In South Dakota, in an Indian reservation, an old storyteller Indian asks his grandson Shane, who is in trouble owing money to some bad guys, to take his old pony and him to Albuquerque to ...
See full summary »
Young Indian man Thomas is a nerd in his reservation, wearing oversize glasses and telling everyone stories no-one wants to hear. His parents died in a fire in 1976, and Thomas was saved by... See full summary »
Depicts the struggles of reservation-dwelling Native Americans in the North Central United States. The main character is an introspective and lovable person in a process of seeking pride ... See full summary »
A story of life on a First Nations reserve in Ontario: Silas and Frank are trying to get into college to train to be mechanics but they find themselves having to deal with girls, family ...... See full summary »
Ryan Rajendra Black,
Mary Crow Dog, daughter of a desperately poor Indian family in South Dakota, is swept up in the protests of the 1960s and becomes sensitized to the injustices that society inflicts on her ... See full summary »
Dave Bald Eagle,
In South Dakota, in an Indian reservation, an old storyteller Indian asks his grandson Shane, who is in trouble owing money to some bad guys, to take his old pony and him to Albuquerque to the great powwow, an Indian meeting. While traveling, Grandpa tells mysterious Indian tales of love, friendship and magic.Written by
Claudio Carvalho, Rio de Janeiro, Brazil
The "All Nations Pow-wow" that the grandfather and grandson Shane are going to is actually the Gathering of Nations Pow-wow that takes place annually in April in Albuquerque, New Mexico. See more »
When Shane is first standing with Mae Little Wounded in front of her house, May has both hands out admiring the ring, then in the next shot a second later, May only has one hand out, which is held by Shane's hand. See more »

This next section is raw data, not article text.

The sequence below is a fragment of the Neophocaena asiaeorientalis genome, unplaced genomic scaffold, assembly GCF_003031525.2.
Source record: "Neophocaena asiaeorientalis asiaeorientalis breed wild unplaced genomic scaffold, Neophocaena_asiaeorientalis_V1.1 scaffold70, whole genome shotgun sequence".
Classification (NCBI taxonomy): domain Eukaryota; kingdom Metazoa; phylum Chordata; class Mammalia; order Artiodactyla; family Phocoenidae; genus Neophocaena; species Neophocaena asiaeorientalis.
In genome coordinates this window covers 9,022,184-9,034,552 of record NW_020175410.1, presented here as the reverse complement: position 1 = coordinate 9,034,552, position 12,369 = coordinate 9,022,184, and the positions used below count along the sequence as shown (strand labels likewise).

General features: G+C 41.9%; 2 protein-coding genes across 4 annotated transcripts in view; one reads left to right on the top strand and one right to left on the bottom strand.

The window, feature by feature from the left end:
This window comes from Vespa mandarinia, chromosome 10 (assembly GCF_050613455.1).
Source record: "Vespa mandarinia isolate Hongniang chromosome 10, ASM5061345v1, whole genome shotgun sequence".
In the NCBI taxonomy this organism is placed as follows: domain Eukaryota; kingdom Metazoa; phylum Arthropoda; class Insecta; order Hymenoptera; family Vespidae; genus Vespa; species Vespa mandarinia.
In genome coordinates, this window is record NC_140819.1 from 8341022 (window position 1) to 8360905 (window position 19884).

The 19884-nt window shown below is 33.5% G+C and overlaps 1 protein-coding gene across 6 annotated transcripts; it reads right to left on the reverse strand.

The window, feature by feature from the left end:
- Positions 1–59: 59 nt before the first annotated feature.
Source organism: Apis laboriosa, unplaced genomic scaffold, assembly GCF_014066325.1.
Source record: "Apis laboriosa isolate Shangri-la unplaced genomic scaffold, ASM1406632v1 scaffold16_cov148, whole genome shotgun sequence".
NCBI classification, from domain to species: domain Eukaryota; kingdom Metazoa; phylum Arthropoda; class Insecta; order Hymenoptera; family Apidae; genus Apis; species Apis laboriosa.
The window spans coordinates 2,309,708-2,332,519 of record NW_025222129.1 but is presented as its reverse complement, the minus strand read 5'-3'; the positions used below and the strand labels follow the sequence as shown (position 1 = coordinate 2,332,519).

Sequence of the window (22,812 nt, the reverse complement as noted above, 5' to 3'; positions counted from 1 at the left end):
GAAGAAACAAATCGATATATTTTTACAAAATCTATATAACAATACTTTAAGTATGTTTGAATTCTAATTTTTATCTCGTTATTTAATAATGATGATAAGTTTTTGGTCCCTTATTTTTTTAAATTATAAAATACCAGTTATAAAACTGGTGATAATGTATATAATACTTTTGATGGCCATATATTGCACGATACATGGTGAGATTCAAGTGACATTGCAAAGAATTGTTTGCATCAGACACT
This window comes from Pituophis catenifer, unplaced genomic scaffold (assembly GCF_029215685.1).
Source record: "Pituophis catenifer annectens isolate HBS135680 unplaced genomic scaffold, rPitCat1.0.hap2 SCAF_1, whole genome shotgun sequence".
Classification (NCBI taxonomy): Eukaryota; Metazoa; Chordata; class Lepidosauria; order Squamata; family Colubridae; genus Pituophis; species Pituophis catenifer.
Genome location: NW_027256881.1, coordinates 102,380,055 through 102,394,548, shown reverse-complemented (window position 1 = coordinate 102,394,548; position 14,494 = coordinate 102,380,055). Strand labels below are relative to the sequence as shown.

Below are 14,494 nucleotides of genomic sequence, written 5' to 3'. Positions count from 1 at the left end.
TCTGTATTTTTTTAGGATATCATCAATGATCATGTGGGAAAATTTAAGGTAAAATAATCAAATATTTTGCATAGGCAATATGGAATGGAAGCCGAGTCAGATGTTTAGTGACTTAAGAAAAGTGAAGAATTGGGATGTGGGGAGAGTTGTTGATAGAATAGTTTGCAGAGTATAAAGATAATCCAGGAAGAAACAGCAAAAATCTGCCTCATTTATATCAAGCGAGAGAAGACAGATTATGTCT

Talks A Lot:
Will no man raise a war party to go free one of our own? Was not Tehan captured from the whites and raised as our own? Has he not hunted with you men and smoked with the elders? Has he not proved himself loyal to the Kiowa? How many times could he have returned to the white man? His heart is with us.
Talks A Lot talks too much!
Talks A Lot:
Because his blood is not our blood, we turn our backs on him now. If no man will fight for one of our own... then I will.
[...] See more »
They did a great job with this movie. Alot of care was put in to ensure authenticity and accuracy, from identifying each tribe with their sacred stories and proper language use to ensuring costumes were correct for tribes and time periods, even down to including the "wannabe" character who tags along through part of the plot. The intertwined theme related to gang activity and violence is also very true. Pine Ridge is one of the toughest places in America to grow up in. With a spiritual attachment to ancestral lands and close family ties, very few people really want to strike out on there own; and with no industry near the reservation, these two facts combine to an 80% unemployment rate. Alcoholism, drug abuse and gang violence make rez life as dangerous as the toughest big city neighborhoods of New York and LA.
This film took several months to produce and employed thousands of Native Americans, from actors and actresses to extras, film crew members and laborers.
The special effects accurately portray imagery of spirit characters without getting engrained in fantasia and the typical new-agey romanticized look-and-feel that some recent Indian movies have (say "Dances with Wolves").
2 of 2 people found this review helpful.
Was this review helpful to you?
| Report this